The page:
The Progressive Era



The Progressive Era

What do Lincoln Steffens, Ida M. Tarbell, Upton Sinclair, Alice Paul and Samuel Hopkins Adams all have in common? All five contributed to exposing the truth behind the progressive era’s corrupt politics and social injustice. They were an elite group known by society as muckrakers. Journalists who in the twentieth century dared to challenge the evils of business, life and government and unearth them to the middle class. Unafraid of these powers their articles appeared in many reform newspapers and magazines, especially McClure’s. Together and solo they attacked corporate abuses, city government, working conditions and many other heated issues. Each specializing and taking interest in his or her unaccompanied battle.

For instance, Ida M. Tarbell, a writer and editor of a handful of publications took it upon herself to tackle the Standard Oil Company. She described their methods of eliminating other competitive businesses as cutthroat. Publishing two volumes on her nemesis’ history in 1904, examining the corporation’s dominating trusts and intriguing strategies. Lincoln Steffens, also a writer, was responsible for the ingenious and very famous articles Shame of the Cities (1904), The Struggle for Self-Government (1906) and Upbuilders (1909). Steffens pieces were instantly successes and helped gain support for reform. Both journalist and author, Samuel Hopkins Adams, preached on the hidden secrets behind the scrupulous patent-medicine industry. Fearless, he also confronted President Warren G. Harding and the sins of his leadership, in his 1926 novel Revelry.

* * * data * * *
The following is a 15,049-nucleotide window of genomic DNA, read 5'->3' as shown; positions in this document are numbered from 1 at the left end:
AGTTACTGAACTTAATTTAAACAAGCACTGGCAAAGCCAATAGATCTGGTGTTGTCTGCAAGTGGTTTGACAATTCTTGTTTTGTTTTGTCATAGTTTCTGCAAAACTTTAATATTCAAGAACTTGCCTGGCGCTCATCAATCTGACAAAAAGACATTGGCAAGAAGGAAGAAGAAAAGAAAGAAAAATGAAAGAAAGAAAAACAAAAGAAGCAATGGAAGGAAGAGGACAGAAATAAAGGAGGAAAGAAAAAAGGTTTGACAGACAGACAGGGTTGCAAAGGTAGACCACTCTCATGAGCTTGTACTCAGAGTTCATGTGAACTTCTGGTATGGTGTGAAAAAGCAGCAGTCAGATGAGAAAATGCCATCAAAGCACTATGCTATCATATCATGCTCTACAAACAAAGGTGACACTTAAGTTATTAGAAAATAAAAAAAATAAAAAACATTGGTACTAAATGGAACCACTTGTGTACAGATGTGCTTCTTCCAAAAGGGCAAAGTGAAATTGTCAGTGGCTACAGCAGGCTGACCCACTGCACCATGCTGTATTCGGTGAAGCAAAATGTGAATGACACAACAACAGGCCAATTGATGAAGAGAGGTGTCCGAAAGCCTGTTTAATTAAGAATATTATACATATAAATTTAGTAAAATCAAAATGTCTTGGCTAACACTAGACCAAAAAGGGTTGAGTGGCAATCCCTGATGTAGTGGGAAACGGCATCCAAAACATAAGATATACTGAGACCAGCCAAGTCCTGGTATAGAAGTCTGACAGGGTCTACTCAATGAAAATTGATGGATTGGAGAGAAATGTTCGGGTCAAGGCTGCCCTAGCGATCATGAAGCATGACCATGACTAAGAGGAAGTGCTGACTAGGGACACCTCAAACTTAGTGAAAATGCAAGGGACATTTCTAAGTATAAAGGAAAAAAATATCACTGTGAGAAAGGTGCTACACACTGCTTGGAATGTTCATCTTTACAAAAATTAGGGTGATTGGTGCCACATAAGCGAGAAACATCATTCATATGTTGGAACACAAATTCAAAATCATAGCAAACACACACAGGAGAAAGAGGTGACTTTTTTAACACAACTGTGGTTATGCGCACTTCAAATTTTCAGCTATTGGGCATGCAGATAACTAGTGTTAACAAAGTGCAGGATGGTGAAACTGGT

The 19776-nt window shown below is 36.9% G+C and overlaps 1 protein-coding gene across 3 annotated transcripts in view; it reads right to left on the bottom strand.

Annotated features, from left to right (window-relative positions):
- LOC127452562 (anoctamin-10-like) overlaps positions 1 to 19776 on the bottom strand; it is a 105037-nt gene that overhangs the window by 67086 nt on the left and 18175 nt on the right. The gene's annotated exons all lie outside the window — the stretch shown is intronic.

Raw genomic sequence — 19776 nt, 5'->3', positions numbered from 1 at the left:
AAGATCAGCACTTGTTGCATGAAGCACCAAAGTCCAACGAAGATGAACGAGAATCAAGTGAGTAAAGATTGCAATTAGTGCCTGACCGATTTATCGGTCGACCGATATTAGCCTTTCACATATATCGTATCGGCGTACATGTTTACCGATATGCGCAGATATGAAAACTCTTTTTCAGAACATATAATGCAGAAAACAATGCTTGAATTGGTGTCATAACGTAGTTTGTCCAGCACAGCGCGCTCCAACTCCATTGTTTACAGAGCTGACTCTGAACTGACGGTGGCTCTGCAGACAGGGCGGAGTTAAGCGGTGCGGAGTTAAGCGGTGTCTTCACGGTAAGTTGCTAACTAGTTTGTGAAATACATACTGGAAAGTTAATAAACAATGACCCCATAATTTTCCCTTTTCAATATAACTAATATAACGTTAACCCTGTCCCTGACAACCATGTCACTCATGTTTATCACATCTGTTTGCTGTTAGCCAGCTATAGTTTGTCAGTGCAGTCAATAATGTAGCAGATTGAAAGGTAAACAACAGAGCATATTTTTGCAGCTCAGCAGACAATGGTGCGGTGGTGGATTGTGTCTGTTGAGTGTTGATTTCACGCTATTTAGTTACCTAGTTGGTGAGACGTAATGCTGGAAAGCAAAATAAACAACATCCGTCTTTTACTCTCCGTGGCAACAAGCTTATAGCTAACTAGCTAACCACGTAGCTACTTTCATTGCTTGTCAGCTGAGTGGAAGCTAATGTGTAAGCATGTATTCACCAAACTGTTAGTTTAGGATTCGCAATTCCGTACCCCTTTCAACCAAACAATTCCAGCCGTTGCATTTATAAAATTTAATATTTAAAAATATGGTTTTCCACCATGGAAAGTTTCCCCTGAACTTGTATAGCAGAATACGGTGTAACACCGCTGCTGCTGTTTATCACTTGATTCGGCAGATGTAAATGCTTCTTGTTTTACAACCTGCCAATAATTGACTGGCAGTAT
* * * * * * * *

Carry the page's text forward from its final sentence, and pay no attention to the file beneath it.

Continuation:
In the twentieth century it was rare for a common middle-class society member to stand up for what they believed. The people you have just read about were an influential few. Not only did they protest for themselves, but for all hardworking, trusting, right deserving Americans. They contributed to reforming a time of strict faiths and powerful commanders, never looking back.





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